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Phan v. Hammersmith Management, Inc.

United States District Court, D. Colorado

April 3, 2019

KENT VU PHAN, Plaintiff,


          Michael E. Hegarty United States Magistrate Judge.

         Before the Court is Defendant Hammersmith Management, Inc.'s Motion to Dismiss. ECF No. 19. In the Motion, Defendant seeks to dismiss Plaintiff's claims under the Americans with Disabilities Act (“ADA”), claims for “environmental harassment, ” and Colorado tort claims alleged in the “Amendment Complaint and Jury Demand Continuing Violation, Continuing Claim Cases: 16-cv-03111, 17-cv-02830” (“Amended Complaint”). Defendant argues that Plaintiff's ADA claims have already been dismissed with prejudice by Senior Judge Lewis T. Babcock, and that Plaintiff's “environmental harassment” and Colorado tort claims are barred by the doctrine of res judicata and the applicable statute of limitations. Additionally, at the Tenth Circuit's direction, I address the issue of whether Plaintiff has alleged plausible claims for premises liability or breach of contract under Colorado law. Ultimately, I conclude those claims fail as well. For the reasons that follow, I respectfully recommend that the Motion be granted.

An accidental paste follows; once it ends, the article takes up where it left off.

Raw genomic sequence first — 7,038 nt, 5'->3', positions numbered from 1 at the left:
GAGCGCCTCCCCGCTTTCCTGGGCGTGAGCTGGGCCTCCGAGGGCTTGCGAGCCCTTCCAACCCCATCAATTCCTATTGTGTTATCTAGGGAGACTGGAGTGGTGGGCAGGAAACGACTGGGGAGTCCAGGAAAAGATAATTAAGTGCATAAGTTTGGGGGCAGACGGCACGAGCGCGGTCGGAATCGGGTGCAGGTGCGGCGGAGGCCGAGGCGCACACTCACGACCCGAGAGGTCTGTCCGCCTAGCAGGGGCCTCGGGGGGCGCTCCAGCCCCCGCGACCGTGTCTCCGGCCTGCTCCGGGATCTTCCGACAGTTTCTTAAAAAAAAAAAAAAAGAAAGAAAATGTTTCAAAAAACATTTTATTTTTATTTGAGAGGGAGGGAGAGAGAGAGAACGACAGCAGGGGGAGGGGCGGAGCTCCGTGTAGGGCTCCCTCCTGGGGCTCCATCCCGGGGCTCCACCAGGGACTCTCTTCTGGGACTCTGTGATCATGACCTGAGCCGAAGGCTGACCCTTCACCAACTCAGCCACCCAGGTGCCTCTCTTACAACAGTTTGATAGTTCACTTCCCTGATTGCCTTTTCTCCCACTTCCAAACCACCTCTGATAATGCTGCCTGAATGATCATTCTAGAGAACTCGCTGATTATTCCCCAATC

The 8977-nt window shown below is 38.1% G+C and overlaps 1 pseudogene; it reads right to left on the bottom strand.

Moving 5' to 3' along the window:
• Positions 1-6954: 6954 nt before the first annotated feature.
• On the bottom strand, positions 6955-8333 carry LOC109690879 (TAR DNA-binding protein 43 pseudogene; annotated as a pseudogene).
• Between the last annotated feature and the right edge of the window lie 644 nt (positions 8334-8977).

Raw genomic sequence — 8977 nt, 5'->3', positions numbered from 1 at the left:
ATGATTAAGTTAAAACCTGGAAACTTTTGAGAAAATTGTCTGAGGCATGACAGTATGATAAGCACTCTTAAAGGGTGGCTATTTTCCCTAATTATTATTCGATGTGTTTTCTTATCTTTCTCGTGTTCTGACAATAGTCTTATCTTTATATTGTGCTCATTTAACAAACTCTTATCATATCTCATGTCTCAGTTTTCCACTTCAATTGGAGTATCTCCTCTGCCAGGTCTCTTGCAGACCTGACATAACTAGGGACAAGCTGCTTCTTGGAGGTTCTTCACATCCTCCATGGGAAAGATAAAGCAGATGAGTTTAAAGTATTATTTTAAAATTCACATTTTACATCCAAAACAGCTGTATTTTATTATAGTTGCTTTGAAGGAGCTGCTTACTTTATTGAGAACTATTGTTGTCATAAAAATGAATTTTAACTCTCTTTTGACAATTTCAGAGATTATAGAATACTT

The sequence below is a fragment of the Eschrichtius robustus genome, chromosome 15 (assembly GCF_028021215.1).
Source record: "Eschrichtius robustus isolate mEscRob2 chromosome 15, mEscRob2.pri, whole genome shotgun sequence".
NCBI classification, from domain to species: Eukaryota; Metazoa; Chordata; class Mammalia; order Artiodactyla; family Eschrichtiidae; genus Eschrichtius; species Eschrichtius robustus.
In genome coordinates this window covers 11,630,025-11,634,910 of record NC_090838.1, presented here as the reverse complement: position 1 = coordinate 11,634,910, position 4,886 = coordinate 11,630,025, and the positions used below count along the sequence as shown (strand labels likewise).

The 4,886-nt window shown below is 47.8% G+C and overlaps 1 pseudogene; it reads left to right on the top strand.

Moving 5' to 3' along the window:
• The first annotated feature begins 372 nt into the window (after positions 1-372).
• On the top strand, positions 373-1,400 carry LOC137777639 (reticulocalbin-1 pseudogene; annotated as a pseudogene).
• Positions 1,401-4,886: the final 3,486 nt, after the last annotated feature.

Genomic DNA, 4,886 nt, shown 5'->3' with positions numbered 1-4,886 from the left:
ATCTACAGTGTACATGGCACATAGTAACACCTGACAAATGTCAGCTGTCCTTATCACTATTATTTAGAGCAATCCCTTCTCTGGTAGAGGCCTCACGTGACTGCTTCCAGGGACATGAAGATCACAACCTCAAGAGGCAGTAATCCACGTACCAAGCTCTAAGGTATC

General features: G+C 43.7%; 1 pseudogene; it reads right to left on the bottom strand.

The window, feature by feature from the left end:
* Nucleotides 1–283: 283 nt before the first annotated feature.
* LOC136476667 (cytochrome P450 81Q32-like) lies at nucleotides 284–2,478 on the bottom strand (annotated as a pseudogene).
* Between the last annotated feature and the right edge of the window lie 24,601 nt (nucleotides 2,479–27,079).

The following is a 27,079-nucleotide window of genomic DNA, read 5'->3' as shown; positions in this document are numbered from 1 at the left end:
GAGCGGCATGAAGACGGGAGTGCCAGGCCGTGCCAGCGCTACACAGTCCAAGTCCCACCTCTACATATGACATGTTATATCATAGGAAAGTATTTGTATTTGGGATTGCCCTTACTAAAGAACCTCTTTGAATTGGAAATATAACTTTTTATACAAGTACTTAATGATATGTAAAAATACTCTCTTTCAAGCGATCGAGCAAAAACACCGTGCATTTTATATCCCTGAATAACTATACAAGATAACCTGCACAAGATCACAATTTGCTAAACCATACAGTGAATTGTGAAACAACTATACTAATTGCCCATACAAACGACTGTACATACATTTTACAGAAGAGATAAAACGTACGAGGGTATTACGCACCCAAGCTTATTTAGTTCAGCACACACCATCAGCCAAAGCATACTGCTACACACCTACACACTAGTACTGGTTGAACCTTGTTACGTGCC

I. Statement of Facts

         Plaintiff proceeds in this action pro se, and his Amended Complaint is vague, prolix, and at times difficult to discern. The following factual allegations, liberally construed, are taken as true for analysis under Fed.R.Civ.P. 12(b)(6) pursuant to Ashcroft v. Iqbal, 556 U.S. 662, 678 (2009).

         Plaintiff first detected contamination and air pollution under the bedroom of his condominium on June 18, 2015. ECF No. 14 at 5. “Red Sky Condominium Building Manager” Dale Smith (“Smith”) and “Red Sky Condominium Director” Henry Hipple (“Hipple”) visited Plaintiff's unit after he discovered the contamination. Id. Plaintiff made requests to the “HOA[1]Director” and the “HOA's Manager” for the contamination to be removed, but no action was taken to address the problem. Id. Plaintiff waited until the end of July, but when the contamination remained, he filed a lawsuit, apparently in Arapahoe County District Court.[2] Id. at 5-6.

         After Plaintiff filed that lawsuit, the “HOA” stopped cleaning the trash in the hallway between units “H-106 and H-108” and around the staircase. Id. at 6. This occurred sometime in 2015. See Id. at 9. In January 2017, Defendant entered into a contract, apparently with the HOA, for Defendant to maintain the public space in the complex. Id. at 10. But Defendant breached the contract and never swept around Plaintiff's unit or the staircase. Id. Plaintiff claims he has suffered reduced property value and loss of enjoyment of life as a consequence of the breach. Id. Both the “contamination” and the trash accumulation remain at Plaintiff's condominium. See Id. at 6, 11. On May 16, 2018, Plaintiff spoke by telephone with an unidentified representative of Defendant who “affirmed” that Plaintiff's race (Asian-American) “was the motivator for disdain.” Id. at 9.

         II. Procedural History